Headlines Plugin


This plugin displays RSS and ATOM feeds from news sites. Use it to build news portals that show headline news.

Note: Syndic8.com ( http://www.syndic8.com/ ) is a good site listing many RSS feeds.

Syntax Rules


Parameter Explanation Default
"..." source of RSS feed; this can be an url (starting with http) or a web.topic location for internal feeds None; is required
href="..." (Alternative to above) N/A
refresh="60" Refresh rate in minutes for caching feed; "0" for no caching Global REFRESH setting
limit="12" Maximum number of items shown Global LIMIT setting
header Header. Can include these variables: - $channeltitle, $title: title of channel (channel.title)
- $channellink, $link: link of channel (channel.link)
- $channeldescription, $description: description (channel.description)
- $channeldate, $date: publication date of the channel (channel.pubDate)
- $rights: copyrights of the channel (channel.copyright)
- $imagetitle: title text for site (image.title)
- $imagelink: link for site (image.link)
- $imageurl: URL of image (image.url)
- $imagedescription: description of image (image.description)
Global HEADER setting
format Format of one item. Can include these variables:
- $title: news item title (item.title)
- $link: news item link (item.link)
- $description: news item description (item.description)
- $date: the publication date (item.pubDate, item.date)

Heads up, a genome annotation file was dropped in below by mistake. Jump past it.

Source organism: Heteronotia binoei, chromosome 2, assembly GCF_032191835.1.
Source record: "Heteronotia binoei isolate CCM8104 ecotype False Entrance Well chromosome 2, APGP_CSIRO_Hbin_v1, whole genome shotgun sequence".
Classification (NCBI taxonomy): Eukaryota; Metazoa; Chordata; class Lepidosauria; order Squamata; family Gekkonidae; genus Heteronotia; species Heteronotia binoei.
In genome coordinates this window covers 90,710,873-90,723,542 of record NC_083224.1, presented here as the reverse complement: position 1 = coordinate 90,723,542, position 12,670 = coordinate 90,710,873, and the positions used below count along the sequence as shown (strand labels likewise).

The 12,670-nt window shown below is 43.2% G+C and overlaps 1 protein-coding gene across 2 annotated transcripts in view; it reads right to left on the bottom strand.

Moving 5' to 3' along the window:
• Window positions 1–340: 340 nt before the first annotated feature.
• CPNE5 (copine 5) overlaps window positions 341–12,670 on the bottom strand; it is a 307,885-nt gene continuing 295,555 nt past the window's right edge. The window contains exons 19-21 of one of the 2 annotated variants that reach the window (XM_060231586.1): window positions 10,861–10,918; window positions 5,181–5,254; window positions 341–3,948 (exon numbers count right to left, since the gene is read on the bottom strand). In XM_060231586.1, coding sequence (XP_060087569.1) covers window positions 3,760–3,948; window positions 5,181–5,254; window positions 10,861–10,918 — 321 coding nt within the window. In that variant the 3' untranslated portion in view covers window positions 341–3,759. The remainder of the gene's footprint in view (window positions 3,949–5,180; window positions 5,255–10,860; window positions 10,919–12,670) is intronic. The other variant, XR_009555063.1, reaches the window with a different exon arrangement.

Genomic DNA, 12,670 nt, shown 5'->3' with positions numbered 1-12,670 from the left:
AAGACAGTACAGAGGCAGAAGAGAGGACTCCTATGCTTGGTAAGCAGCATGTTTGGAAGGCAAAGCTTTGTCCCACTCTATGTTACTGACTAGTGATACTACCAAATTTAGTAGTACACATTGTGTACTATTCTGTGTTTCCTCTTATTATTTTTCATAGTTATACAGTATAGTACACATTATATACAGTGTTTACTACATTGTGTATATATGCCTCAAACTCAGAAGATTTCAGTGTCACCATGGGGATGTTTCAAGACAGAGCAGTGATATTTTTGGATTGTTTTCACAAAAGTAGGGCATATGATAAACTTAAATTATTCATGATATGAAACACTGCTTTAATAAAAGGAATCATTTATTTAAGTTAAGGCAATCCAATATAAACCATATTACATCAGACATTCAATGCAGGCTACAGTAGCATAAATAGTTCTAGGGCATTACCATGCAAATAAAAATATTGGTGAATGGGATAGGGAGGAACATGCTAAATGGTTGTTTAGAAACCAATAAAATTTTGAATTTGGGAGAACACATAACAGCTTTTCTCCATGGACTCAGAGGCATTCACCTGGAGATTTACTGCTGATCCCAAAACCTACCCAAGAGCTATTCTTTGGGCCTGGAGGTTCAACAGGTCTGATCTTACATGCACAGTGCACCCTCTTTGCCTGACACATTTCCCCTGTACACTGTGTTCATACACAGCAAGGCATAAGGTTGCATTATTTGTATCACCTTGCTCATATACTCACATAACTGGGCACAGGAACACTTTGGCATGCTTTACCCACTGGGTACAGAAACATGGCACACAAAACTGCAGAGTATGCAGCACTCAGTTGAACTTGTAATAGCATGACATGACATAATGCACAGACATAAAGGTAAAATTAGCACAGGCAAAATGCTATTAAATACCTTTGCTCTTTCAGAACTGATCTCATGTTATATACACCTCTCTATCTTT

- $category: the article category (item.category)
Global FORMAT setting

The header and format parameters might also use variables rendering the dc, image and content namespace information. Note, that only bits of interest have been implemented so far and those namespaces might not be implemented fully yet.

Rendering the dc namespace

The following variables are extracting the dc namespace info, that could be used in header and format. Nnote, that some of the variables are already used above. This is done by purpose to use different feeds with the same formating parameters. If there's a conflict the non-dc tags have higher precedence, i.e. a <title> content </title> is prefered over <dc:title> content </dc:title> .

  • $title: channel/article title (dc:title)
  • $creator: channel creator (dc:creator)
  • $subject: subject text; this will also add an image according to the subject hash list, see above (dc:subject)
  • $description: ... (dc:description)
  • $publisher: the channel/article publisher (dc:publisher)
  • $contributor: ... (dc:contributor)
  • $date: ... (dc:date)
  • $type: ... (dc:type)
  • $format: ... (dc:format)
  • $identifier: ... (dc:identifier)
  • $source: ... (dc:source)
  • $language: ... (dc:language)
  • $relation: ... (dc:relation)
  • $coverage: ... (dc: coverage)
  • $rights: ... (dc: rights)

Rendering the image namespace

An image:item is converted into an <img> tag using the following mappings:

  • src: image url (rdf:about attribute of the image.item tag)
  • alt: image title (title)
  • width: image width (image:width)
  • height: image height image:height)

Rendering the content namespace

The variable $content is refering to the <content:encoding> content </content:encoding>.


Slashdot News


  header="*[[$link][$title]]:* $description" 
  format="$t* [[$link][$title]]"
to get the latest Slashdot news as a bullet list format:

Business Opportunities Weblog


%HEADLINES{"http://www.business-opportunities.biz/feed" limit="3"}%

to get the latest postings on the "Business Opportunities" weblog:

Thu, 23 Feb 2017 02:01:23 +0000
The original blog about business opportunities and business ideas for small business entrepreneurs